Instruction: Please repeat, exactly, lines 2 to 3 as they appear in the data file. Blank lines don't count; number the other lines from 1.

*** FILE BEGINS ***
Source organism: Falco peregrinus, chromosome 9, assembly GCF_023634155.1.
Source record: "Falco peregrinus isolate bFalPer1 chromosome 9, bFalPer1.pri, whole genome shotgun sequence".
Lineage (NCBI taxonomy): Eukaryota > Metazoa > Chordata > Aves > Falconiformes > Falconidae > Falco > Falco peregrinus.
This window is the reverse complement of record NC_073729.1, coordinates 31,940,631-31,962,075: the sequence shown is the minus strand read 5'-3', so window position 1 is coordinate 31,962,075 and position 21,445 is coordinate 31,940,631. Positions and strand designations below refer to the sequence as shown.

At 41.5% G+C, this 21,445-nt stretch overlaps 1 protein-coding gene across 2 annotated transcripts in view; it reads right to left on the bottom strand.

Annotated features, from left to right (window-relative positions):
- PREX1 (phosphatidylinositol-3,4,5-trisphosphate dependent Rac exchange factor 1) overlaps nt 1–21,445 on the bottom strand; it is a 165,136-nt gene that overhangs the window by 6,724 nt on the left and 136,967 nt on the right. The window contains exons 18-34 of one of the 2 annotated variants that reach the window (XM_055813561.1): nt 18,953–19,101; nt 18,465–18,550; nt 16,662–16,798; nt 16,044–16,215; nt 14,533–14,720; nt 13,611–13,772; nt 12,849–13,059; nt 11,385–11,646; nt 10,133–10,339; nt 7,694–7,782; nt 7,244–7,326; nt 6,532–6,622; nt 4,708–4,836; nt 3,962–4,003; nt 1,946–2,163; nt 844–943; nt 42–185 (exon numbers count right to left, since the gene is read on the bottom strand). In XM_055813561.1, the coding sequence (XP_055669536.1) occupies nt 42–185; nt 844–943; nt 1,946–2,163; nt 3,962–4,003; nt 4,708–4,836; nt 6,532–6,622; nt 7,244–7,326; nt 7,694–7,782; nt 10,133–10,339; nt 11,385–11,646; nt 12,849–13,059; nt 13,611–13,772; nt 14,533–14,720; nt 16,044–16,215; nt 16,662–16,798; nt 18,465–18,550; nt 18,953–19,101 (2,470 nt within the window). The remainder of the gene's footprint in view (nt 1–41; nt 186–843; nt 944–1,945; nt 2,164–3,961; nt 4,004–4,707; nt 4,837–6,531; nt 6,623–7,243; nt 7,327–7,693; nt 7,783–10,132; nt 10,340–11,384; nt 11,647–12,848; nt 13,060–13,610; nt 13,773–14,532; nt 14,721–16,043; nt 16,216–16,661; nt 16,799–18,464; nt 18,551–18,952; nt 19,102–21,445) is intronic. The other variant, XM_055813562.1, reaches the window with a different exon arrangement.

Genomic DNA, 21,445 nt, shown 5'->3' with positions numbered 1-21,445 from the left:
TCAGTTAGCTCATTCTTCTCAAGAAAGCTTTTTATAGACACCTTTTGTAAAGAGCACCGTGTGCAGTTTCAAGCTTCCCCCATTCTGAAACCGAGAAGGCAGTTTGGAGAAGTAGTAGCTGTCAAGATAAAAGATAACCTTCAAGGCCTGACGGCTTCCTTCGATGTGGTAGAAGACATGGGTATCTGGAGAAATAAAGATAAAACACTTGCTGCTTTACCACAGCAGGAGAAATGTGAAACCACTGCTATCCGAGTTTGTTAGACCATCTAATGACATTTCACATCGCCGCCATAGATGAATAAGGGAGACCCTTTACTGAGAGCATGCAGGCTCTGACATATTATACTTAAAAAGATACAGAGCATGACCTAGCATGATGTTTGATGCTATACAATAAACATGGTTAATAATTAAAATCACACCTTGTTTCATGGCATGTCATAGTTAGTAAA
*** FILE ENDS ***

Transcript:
Source record: "Falco peregrinus isolate bFalPer1 chromosome 9, bFalPer1.pri, whole genome shotgun sequence".
Lineage (NCBI taxonomy): Eukaryota > Metazoa > Chordata > Aves > Falconiformes > Falconidae > Falco > Falco peregrinus.